POTSDAM — COVID-19 has presented challenges that we never could have imagined. Social distancing, wearing masks, and weekly pooled saliva testing have become as familiar to college campuses, as late-night visits to the library.
This semester, nine SUNY Potsdam students have embraced the challenge, and are giving back to the campus community as part of a new internship to meet the demands of the global pandemic — answering the call as newly appointed contract tracers for the college.
As students, faculty and staff complete pooled saliva testing every Monday, the test tubes are collected and sent to Upstate Medical in Syracuse, with the results returning a few days later. That’s when students like Chris Alexander ’24, a biology major from St. Regis Falls, step up to the plate.
The first two weeks of April were very busy for the new contact tracers.
“I made calls my entire shift,” said Alexander, who is on a pre-med track at the college. “I’ve been looking for experience hours for medical school. It’s been pretty awesome so far.”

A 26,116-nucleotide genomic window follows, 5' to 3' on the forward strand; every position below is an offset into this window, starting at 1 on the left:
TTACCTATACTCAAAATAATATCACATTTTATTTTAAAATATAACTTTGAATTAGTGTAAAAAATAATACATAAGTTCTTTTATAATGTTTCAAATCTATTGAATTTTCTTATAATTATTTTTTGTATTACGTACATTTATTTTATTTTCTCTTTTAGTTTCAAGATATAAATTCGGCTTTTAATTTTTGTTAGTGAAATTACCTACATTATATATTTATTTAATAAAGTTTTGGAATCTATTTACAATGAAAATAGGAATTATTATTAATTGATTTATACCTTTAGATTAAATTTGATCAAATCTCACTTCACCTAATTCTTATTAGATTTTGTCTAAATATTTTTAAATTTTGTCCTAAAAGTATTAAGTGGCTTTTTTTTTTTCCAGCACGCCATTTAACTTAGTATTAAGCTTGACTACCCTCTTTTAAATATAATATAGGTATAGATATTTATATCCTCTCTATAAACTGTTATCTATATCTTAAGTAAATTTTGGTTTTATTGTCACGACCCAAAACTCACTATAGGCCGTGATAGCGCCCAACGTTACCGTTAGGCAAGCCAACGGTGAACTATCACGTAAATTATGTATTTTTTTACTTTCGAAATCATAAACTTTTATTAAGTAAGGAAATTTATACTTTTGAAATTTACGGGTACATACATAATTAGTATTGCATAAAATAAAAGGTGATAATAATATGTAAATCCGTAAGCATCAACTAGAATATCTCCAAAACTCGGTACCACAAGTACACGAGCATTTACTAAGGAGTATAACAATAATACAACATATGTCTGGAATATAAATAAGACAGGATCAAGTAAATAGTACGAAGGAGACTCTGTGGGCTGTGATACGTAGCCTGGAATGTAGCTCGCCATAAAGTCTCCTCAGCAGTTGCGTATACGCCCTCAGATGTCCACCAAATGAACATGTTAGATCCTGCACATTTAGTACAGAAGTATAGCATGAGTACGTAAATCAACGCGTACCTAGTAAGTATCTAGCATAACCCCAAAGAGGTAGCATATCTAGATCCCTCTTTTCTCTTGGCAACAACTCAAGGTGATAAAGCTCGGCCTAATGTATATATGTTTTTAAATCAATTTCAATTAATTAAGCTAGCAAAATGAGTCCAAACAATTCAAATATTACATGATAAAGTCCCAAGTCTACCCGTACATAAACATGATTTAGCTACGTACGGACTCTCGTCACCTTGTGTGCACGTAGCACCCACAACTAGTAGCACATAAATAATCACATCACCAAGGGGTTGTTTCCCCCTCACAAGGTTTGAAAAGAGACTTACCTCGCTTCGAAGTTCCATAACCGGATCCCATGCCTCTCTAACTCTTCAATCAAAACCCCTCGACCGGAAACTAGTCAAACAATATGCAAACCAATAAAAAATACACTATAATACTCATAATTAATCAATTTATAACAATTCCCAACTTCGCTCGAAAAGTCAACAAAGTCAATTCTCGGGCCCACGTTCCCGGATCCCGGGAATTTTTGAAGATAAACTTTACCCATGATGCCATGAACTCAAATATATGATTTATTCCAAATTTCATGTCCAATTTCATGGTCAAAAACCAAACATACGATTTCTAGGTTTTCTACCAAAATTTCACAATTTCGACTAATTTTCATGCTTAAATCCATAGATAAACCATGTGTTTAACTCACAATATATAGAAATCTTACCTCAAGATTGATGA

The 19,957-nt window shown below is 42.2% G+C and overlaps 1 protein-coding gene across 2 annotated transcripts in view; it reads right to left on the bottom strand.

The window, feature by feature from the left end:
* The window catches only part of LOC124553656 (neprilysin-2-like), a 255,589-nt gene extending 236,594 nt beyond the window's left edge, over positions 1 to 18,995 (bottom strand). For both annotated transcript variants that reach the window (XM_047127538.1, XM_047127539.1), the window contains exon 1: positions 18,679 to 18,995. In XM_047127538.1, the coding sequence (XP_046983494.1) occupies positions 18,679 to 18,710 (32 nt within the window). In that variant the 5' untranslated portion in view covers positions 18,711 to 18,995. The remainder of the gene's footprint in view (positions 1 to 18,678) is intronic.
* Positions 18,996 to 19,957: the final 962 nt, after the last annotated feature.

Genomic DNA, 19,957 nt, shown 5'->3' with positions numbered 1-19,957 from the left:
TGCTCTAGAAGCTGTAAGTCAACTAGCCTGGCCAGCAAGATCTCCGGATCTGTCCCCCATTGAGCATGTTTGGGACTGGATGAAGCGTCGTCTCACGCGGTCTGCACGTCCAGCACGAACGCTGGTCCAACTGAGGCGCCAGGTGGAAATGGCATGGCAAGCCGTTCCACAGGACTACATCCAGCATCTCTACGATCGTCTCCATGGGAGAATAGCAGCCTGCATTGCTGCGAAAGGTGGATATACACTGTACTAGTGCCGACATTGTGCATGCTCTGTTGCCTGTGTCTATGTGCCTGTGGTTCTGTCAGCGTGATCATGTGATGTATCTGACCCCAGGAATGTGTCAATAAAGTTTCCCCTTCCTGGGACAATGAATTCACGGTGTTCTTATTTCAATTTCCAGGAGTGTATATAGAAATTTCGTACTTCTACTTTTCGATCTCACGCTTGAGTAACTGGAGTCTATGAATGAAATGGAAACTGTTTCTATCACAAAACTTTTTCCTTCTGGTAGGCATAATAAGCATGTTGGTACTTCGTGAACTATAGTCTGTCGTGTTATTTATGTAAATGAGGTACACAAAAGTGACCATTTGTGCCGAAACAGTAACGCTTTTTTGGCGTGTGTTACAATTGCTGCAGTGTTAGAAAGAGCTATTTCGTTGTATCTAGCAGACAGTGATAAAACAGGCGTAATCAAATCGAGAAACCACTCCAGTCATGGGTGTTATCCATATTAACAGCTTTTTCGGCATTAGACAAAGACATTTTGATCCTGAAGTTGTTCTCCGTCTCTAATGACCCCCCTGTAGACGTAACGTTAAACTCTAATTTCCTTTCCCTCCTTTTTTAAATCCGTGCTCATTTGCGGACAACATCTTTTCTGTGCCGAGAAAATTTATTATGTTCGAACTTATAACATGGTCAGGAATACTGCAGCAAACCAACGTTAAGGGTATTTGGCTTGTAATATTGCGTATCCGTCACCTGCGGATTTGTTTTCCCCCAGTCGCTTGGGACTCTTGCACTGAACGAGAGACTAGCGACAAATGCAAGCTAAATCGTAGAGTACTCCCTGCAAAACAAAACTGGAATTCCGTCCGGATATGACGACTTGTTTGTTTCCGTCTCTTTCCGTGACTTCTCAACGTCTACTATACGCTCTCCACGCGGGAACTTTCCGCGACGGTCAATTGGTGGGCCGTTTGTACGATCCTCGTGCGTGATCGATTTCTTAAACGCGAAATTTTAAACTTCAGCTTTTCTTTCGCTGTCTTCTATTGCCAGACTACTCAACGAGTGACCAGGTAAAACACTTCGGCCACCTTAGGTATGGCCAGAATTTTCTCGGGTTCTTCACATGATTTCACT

For Alexander, the most valuable aspect of the internship has been learning how to effectively communicate.
“That’s a huge part of making those calls. You never know who you’ll get on the other end of the line. You could have someone who’s nice and cooperative, or someone who’s not having a great day, and not liking the news. Learning how to read that, and effectively communicate, is definitely the biggest thing that I’ve gotten out of it,” he said.
At the end of February, students completed the required Johns Hopkins University training program that highlights important concepts for contact tracing — everything from an overview of COVID-19/SARS-CoV-2, to learning the steps for investigating cases and tracing contacts. A separate workshop with the nurses in Student Health Services provided them with additional information about SUNY Potsdam’s procedures for testing and contact tracing.
“The students have been an immense help with contact tracing, and I feel privileged to be working with these impressive individuals,” said Tracy Harcourt, director for SHS. “It is a difficult job, and they are handling it with professionalism.”
As cases ebb and flow on campus, the nine students remain ready to quickly disseminate vital information to students at the college — all while gaining real-world training for their future careers. And with their guidance, the spread of COVID-19 is continually kept in check.